A Thorny Issue: No. 6 Cal Must Address Special Teams Concerns to Think Rose Bowl

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A Thorny Issue: No. 6 Cal Must Address Special Teams Concerns to Think Rose Bowl
(Photo by Jeff Gross/Getty Images)

You could use all manner of adjectives to describe the Cal football team’s 3-0 start to 2009.

Just stay away from the word “special.”

Despite a lackluster effort from the kicking unit, the Bears turned a fourth-quarter deadlock into a two-score statement Saturday at TCF Bank Stadium in Minneapolis.

With its 35-21 victory over Minnesota, Cal is now one of just three top-10 teams with two wins over opponents from Big Six conferences.

But with its most daunting three-game stretch of the season—at Oregon, home for USC, and at UCLA—beginning next week in Eugene, fixing Cal’s kicking game could be the difference between Emeralds and Roses.

Saturday, Cal netted just 37 yards per kickoff, illustrating what has been a glaring weakness for the No. 6 Bears—the kicking game.

As of Saturday, the Bears have the second-worst average kickoff in the Pac-10 (59.7 yards per kickoff). Giorgio Tavecchio, Vince D’Amato, and David Seawright have combined for just one touchback (also second-worst in the conference) and managed to boot two kickoffs out of bounds (worst in the Pac-10).

In a pair of blowout wins against Maryland and Eastern Washington, it didn’t matter. Jahvid Best and the Bears defense drew enough attention away from Cal’s special teams.

Minnesota, meanwhile, scored two of their three touchdowns with a short field—first from their own 46-yard line, and then from the Cal 26 thanks to a catch interference penalty on true freshman gunner Isi Sofele.

Things will get worse before they get better in the Pac-10.

Half of the conference is ranked in the top 30 in terms of return yardage, including two of the top three return teams in the country in No. 1 Arizona State (50.8 yards per return) and No. 3 Stanford (41).

What’s more, Cal has the worst field goal percentage in the conference and is in the bottom half of the Pac-10 in terms of punt (No. 8) and kick (No. 7) return yardage.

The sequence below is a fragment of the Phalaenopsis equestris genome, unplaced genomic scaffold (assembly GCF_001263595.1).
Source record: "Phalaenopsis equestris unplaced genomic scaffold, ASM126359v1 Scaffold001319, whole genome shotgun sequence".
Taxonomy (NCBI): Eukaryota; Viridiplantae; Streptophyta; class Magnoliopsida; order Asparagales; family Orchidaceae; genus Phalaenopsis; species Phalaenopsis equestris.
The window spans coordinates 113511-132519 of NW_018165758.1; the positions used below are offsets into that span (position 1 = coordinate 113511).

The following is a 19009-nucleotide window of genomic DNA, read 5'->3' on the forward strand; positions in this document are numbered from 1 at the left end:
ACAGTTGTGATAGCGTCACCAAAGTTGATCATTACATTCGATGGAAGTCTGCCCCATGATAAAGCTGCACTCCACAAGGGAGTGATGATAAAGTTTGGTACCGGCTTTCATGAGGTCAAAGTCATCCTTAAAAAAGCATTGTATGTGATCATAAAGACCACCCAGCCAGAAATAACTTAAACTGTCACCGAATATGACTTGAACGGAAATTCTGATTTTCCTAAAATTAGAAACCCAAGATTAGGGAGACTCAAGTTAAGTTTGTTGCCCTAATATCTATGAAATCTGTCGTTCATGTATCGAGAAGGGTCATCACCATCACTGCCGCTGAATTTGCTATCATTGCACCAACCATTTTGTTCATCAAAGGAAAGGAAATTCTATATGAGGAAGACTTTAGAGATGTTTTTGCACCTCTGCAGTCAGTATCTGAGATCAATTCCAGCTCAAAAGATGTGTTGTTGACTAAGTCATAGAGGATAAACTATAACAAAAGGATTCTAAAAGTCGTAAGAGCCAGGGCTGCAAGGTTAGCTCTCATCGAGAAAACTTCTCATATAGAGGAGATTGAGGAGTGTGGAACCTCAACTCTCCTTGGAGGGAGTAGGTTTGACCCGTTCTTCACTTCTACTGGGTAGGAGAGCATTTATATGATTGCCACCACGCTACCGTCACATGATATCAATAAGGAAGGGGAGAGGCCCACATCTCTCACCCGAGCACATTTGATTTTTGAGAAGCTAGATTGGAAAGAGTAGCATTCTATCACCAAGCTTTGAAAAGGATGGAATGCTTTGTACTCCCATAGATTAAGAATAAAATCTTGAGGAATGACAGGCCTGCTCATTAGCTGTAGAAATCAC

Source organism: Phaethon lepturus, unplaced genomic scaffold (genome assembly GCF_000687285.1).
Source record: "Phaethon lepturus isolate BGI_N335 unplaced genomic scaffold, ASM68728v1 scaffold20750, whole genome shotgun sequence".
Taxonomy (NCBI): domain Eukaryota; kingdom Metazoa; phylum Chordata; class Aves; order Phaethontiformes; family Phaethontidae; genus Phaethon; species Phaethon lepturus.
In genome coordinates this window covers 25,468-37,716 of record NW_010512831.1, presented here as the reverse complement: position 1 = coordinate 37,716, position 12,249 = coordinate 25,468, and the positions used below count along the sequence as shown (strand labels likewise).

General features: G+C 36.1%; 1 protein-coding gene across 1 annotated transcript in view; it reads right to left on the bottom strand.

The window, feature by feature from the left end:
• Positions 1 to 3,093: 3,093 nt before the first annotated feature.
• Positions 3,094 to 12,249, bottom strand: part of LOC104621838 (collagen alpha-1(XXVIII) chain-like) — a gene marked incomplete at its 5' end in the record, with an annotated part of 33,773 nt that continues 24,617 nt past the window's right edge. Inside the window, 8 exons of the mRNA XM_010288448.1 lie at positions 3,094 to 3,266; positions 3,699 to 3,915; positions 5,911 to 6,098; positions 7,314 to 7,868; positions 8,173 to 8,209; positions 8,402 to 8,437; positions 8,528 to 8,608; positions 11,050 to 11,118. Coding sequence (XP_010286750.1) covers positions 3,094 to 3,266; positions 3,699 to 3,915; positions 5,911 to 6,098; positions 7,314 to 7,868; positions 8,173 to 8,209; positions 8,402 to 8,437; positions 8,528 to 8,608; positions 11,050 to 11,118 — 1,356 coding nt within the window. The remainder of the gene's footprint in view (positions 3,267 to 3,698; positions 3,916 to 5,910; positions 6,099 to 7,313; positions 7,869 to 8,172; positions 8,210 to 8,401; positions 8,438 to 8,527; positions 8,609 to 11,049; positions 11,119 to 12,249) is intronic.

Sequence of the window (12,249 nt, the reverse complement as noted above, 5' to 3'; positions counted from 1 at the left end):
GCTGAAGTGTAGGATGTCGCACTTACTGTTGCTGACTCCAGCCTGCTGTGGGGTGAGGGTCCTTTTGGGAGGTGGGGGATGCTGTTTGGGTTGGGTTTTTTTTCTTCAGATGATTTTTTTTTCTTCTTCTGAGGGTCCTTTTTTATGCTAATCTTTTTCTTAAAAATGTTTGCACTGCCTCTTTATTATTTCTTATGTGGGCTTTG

D’Amato has made two of four field goal attempts, one wide left from 29 yards out against Eastern Washington and a 47-yarder wide right Saturday against the Gophers.

It’s hardly a fair workload to really judge him, but that said, how will he fare when the USC defense is sending the house? What about in Autzen or Pasadena with the game on the line?

Preseason All-American cornerback Syd'Quan Thompson has been a fair catch machine as a punt returner—he’s brought back just four for less than eight yards per, plus fumbled another.

His decision-making on returns has also been questionable—he fair-caught a ball on his own six-yard-line against Minnesota and another with room to run and no one within 10 yards.

Backup tailback Shane Vereen is averaging 24 yards per kickoff return, but the Bears average just 21.2 as a team.

Can Cal expect either to drastically improve against the more athletic Ducks, Trojans, and Bruins? The answer is no.

The real question, though, is at what point does Jahvid Best become the solution?

In his two-plus years in Berkeley, Best has yet to return a punt. After bringing back 16 kickoffs for 421 yards and a 26.3 yards per return average in 2008, Best has fielded just one kickoff in 2009 for 18 yards.

Best was a dominant gunner on the punt team in 2007, recording 12 tackles and recovering a fumble to earn First Team All-Pac-10 honors for his special teams work.

He’s electric in the open field and the fastest player in blue and gold. The extra workload could be a concern, but after adding 10 pounds of muscle in the offseason, Best has looked durable in the first three weeks.

Plus, no one will want to kick to Best—more times than not, his presence will get the Bears better field position than a Thompson return.

If the Bears want this to truly be a special season, they’ll need to address the special teams issues, and fast.

Follow Grant Marek on Twitter: @Grant_Marek

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